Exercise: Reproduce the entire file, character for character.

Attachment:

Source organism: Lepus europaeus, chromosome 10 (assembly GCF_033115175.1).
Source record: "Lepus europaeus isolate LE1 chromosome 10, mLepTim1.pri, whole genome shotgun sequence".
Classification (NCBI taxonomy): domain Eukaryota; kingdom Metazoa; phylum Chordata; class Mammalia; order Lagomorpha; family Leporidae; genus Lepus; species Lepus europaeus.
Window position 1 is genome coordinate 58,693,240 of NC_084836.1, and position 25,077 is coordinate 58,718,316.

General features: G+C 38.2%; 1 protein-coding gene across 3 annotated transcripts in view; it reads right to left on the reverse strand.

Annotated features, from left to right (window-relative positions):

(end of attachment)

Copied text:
Source organism: Lepus europaeus, chromosome 10 (assembly GCF_033115175.1).
Source record: "Lepus europaeus isolate LE1 chromosome 10, mLepTim1.pri, whole genome shotgun sequence".
Classification (NCBI taxonomy): domain Eukaryota; kingdom Metazoa; phylum Chordata; class Mammalia; order Lagomorpha; family Leporidae; genus Lepus; species Lepus europaeus.
Window position 1 is genome coordinate 58,693,240 of NC_084836.1, and position 25,077 is coordinate 58,718,316.

General features: G+C 38.2%; 1 protein-coding gene across 3 annotated transcripts in view; it reads right to left on the reverse strand.

Annotated features, from left to right (window-relative positions):